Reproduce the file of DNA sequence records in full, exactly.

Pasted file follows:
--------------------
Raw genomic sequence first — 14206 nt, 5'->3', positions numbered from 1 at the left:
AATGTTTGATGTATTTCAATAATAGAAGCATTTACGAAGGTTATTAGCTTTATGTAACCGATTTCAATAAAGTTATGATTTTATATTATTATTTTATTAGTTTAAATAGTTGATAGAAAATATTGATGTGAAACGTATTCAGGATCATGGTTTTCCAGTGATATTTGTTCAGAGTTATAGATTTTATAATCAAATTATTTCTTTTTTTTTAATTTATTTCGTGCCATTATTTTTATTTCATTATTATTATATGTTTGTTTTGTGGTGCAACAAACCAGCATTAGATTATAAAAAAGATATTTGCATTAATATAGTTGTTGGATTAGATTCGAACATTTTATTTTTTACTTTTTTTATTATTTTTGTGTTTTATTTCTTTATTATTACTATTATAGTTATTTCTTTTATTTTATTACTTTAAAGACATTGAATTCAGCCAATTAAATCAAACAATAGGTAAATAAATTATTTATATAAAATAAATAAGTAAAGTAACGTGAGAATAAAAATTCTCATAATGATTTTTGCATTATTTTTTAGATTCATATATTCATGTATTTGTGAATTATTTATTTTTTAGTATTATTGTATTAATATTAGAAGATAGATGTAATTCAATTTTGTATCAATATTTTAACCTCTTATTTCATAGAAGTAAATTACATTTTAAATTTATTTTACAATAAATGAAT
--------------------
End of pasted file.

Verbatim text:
Raw genomic sequence first — 14206 nt, 5'->3', positions numbered from 1 at the left:
AATGTTTGATGTATTTCAATAATAGAAGCATTTACGAAGGTTATTAGCTTTATGTAACCGATTTCAATAAAGTTATGATTTTATATTATTATTTTATTAGTTTAAATAGTTGATAGAAAATATTGATGTGAAACGTATTCAGGATCATGGTTTTCCAGTGATATTTGTTCAGAGTTATAGATTTTATAATCAAATTATTTCTTTTTTTTTAATTTATTTCGTGCCATTATTTTTATTTCATTATTATTATATGTTTGTTTTGTGGTGCAACAAACCAGCATTAGATTATAAAAAAGATATTTGCATTAATATAGTTGTTGGATTAGATTCGAACATTTTATTTTTTACTTTTTTTATTATTTTTGTGTTTTATTTCTTTATTATTACTATTATAGTTATTTCTTTTATTTTATTACTTTAAAGACATTGAATTCAGCCAATTAAATCAAACAATAGGTAAATAAATTATTTATATAAAATAAATAAGTAAAGTAACGTGAGAATAAAAATTCTCATAATGATTTTTGCATTATTTTTTAGATTCATATATTCATGTATTTGTGAATTATTTATTTTTTAGTATTATTGTATTAATATTAGAAGATAGATGTAATTCAATTTTGTATCAATATTTTAACCTCTTATTTCATAGAAGTAAATTACATTTTAAATTTATTTTACAATAAATGAAT